Even the Greatest Teams Have Bad Days
Throughout the nearly 100 seasons of football played in the National Football League, fans have been treated to amazing plays made by legendary players on historic teams. However, sometimes it is those plays that were not made or the players who did not make the team that provide the best stories of inspiration. Many times, the story unfolds when a player is faced with adversity that would make most people falter. When all is said and done, it is these moments that take football from being just a game to an encouraging metaphor for life. Even the best teams have bad days and the fight to persevere help build character.
On Oct. 24, 1965, two of the NFL’s most storied franchises made history during a game played in week six of the regular season. The results of the game remain a distinction that both Vince Lombardi’s Green Bay Packers and Tom Landry’s Dallas Cowboys could have lived without. The two teams set a little-known record for the fewest passing yards gained by both teams in a game (-11 yards). To this day, it is the only time in league history that both teams finished with negative passing yardage in a game.
The newspapers reported the game as an “off day” for the two clubs. Regardless, these were two clubs were rather good football teams. That makes this type of poor offensive performance even more astonishing. Dallas was in its sixth year of existence and they were beginning to turn the corner under Landry’s supervision. Green Bay was in its seventh season with Lombardi at the helm. The legendary coaching figure had already led the Packers to three NFL championship games and two titles. The Packers had started the ‘65 season at 5-0. Meanwhile, the Cowboys won their first two games before they dropped three closely contested battles prior to their matchup with the Pack.
Surprisingly, it wasn’t the weather at County Stadium in Milwaukee, Wis. that played the role of spoiler in either team’s inept passing game. The official statistical play-by-play from the game listed the sky as clear, the temperature at 41 degrees, and the wind out of the northwest at a mere five miles per hour. What did have an effect was each team’s defense as they chased the opposing quarterbacks all over the field that day.
Hall of Fame quarterback Bart Starr completed just four of his 19 pass attempts for 42 yards. He was also sacked five times for 52 yards in losses which resulted in minus-10 yards of total net passing. Lombardi stated, “I can’t remember when Bart Starr has had a worse day moving the team.”
Cowboys quarterback Craig Morton didn’t fare much better as he hit just 10 of his 20 passes for 61 yards, threw two interceptions, lost one fumble and was sacked 10 times for 62 yards in losses. That computed to a negative one total net yard of passing.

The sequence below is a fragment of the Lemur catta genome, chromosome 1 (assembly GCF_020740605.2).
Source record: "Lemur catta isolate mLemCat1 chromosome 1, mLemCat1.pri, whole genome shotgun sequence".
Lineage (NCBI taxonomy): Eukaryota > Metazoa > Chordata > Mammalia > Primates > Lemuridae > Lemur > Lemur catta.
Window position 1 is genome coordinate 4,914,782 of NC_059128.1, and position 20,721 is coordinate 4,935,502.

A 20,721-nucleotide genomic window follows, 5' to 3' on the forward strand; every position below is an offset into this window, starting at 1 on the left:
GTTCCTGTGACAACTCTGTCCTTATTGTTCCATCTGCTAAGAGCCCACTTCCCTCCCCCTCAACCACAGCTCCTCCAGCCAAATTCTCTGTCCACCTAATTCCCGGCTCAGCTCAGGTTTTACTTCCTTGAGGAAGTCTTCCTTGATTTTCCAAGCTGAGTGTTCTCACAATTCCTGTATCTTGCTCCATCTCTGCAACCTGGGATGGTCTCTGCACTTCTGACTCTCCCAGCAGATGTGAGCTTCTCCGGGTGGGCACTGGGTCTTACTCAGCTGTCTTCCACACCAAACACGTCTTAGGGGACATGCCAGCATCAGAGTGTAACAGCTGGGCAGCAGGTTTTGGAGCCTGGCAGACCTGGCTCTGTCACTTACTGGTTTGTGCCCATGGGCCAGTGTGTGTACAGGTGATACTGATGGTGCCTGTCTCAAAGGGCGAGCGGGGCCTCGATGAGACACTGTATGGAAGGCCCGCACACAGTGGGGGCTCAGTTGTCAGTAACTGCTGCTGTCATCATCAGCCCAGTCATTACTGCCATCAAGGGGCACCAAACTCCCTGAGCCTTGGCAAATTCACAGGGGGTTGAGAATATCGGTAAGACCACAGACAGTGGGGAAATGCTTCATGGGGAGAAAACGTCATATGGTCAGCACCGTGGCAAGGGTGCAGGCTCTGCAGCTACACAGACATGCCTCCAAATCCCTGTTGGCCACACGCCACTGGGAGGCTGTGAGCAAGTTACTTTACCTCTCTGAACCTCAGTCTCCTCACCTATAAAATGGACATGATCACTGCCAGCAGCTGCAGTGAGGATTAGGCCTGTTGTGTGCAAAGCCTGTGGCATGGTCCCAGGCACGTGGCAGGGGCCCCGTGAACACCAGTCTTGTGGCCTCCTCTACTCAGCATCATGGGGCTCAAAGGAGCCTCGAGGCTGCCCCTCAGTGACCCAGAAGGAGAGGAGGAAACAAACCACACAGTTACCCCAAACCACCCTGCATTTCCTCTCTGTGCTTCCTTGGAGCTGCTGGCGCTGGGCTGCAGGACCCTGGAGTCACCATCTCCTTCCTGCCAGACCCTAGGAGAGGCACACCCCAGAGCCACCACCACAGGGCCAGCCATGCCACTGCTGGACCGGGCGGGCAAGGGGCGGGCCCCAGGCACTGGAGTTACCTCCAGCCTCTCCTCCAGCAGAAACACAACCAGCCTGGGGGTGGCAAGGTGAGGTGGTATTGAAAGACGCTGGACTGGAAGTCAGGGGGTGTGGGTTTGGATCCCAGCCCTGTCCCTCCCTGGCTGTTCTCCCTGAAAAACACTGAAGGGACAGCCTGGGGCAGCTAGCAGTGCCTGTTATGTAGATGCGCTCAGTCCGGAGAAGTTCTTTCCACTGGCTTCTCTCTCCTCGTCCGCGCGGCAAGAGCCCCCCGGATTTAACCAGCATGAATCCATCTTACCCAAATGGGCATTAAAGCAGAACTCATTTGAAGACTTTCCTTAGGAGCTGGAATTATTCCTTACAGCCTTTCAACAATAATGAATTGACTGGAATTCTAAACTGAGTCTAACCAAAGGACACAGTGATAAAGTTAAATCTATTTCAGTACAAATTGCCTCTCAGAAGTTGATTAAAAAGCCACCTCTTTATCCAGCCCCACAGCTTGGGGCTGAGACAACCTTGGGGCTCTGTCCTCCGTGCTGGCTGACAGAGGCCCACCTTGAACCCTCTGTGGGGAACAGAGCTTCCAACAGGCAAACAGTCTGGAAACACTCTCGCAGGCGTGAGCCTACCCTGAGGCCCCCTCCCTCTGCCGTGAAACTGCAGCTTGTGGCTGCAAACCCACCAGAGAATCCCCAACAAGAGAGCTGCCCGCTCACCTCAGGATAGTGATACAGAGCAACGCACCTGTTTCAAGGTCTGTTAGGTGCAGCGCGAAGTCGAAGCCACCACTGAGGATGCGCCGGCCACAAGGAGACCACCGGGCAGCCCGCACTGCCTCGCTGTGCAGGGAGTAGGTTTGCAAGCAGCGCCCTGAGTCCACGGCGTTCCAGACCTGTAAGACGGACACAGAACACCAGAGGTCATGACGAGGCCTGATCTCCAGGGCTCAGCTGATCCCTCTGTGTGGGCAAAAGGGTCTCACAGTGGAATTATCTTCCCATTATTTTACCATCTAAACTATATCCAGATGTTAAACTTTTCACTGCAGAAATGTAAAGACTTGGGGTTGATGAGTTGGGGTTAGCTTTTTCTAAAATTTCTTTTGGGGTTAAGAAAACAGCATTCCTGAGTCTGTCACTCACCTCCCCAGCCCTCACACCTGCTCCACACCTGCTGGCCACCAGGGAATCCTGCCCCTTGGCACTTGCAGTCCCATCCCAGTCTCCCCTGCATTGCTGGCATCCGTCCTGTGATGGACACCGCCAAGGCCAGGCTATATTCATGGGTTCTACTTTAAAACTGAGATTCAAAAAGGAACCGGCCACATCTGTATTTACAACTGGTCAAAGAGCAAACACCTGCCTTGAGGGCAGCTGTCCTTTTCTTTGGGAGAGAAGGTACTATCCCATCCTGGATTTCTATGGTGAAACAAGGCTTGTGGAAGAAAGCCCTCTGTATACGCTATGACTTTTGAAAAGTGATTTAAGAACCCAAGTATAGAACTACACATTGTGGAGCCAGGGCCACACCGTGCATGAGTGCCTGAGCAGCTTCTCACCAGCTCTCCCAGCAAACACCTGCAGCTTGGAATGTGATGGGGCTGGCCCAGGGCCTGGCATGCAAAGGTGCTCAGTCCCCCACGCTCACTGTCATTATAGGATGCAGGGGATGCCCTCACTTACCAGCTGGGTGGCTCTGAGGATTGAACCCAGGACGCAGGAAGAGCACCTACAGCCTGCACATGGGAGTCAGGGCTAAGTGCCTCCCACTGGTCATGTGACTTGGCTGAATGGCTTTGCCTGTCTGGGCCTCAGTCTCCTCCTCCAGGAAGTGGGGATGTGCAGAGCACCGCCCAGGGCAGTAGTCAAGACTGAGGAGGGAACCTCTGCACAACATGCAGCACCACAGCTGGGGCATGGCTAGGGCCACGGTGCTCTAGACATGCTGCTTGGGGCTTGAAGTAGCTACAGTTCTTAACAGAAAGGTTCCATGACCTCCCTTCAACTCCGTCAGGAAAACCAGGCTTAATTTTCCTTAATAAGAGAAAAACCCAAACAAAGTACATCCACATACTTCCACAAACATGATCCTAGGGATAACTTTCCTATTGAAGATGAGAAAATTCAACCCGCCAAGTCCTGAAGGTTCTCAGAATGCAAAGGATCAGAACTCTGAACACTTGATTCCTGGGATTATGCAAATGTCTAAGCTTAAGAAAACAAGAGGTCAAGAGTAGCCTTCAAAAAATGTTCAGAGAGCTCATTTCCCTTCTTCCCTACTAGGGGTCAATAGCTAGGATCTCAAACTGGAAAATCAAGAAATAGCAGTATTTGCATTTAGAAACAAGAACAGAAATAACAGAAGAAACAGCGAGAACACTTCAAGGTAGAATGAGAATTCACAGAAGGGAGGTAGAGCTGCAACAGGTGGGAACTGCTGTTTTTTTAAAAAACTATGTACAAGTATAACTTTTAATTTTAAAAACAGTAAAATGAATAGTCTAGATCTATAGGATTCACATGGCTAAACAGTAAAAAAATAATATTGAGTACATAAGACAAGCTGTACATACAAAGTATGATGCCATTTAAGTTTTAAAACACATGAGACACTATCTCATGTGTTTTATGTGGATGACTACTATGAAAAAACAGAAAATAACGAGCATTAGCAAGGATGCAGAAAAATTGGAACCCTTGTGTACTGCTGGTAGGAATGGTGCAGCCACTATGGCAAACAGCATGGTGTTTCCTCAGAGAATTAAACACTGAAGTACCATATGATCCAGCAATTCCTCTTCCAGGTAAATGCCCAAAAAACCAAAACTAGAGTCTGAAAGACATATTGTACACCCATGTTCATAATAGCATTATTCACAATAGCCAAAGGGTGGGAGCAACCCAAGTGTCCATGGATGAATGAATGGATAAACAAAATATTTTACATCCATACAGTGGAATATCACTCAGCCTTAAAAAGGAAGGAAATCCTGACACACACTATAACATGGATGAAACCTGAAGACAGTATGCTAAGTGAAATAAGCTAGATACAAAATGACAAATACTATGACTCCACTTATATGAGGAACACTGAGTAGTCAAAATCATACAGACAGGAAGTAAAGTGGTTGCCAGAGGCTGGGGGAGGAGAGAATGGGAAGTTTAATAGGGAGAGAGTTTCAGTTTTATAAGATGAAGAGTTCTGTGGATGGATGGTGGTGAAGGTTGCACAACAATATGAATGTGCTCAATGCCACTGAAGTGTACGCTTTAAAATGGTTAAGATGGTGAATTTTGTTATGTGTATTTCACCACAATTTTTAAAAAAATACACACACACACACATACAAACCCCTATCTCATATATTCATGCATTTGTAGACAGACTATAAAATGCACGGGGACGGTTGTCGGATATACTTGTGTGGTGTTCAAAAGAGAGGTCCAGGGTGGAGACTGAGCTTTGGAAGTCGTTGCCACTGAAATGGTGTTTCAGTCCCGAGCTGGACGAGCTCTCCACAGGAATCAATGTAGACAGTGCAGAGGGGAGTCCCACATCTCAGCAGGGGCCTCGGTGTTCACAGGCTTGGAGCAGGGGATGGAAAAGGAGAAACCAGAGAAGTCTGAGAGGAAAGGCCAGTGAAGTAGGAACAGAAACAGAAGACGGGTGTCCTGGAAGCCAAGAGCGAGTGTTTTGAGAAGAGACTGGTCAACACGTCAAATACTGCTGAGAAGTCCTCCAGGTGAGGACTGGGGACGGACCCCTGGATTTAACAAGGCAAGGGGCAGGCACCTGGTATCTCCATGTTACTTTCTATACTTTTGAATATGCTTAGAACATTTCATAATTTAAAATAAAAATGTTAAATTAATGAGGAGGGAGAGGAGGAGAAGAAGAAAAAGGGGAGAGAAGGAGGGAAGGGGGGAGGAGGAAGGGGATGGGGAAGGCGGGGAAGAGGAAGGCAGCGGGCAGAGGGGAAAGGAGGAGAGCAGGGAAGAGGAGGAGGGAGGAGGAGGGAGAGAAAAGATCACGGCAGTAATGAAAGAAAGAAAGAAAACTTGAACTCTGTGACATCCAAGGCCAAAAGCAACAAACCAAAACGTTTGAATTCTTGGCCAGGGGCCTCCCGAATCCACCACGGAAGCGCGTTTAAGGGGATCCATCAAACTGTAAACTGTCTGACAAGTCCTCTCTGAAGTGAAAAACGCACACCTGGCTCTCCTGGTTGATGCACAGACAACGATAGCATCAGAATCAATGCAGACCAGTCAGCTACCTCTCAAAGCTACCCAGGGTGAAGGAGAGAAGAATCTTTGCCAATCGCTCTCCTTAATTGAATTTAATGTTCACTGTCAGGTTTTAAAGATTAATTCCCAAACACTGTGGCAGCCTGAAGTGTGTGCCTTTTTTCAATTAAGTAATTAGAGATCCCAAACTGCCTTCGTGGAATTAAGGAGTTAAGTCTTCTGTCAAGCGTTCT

The Cowboys outgained the Packers in total net offensive yards 192 to 63 thanks to a valiant effort by fullback Don Perkins who rushed the ball 22 times for 133 yards. Unfortunately, Perkins also had one of the Cowboys’ five costly turnovers. The Packers converted three of Dallas’ turnovers into a touchdown and two field goals for a 13-3 win which allowed them to remain undefeated.
Despite such a terrible outing by Green Bay’s offense, the fact is, as a team they were very strong. The game against the Cowboys proved to be an anomaly. The Packers went on to finish with a 10-3-1 record before they knocked off the Baltimore Colts in a Western Conference playoff game. The season ended with a victory over the Cleveland Browns in the 1965 NFL Championship Game to claim their third NFL title under Coach Lombardi.
After the Green Bay loss, Dallas rebounded and closed the season 5-3. They finished the year at 7-7 and reached the .500 mark for the first time in franchise history. The next year, the Cowboys won the Eastern Conference to earn a showdown against the Packers in the championship game. This time, with a trip to Super Bowl I on the line, the Packers and Cowboys combined for more than 500 yards through the air. That was a far cry from their previous meeting.
As Coach Lombardi once said, “Football is a great deal like life in that it teaches that work, sacrifice, perseverance, competitive drive, selflessness and respect for authority is the price that each and every one of us must pay to achieve any goal that is worthwhile.”
Football builds great character. Even the best teams are going to play games where the ball doesn’t want to bounce their way. However, some of the best lessons are learned from those crushing defeats. And the next victory is that much sweeter, because of the determination and commitment to the mission that led the way.
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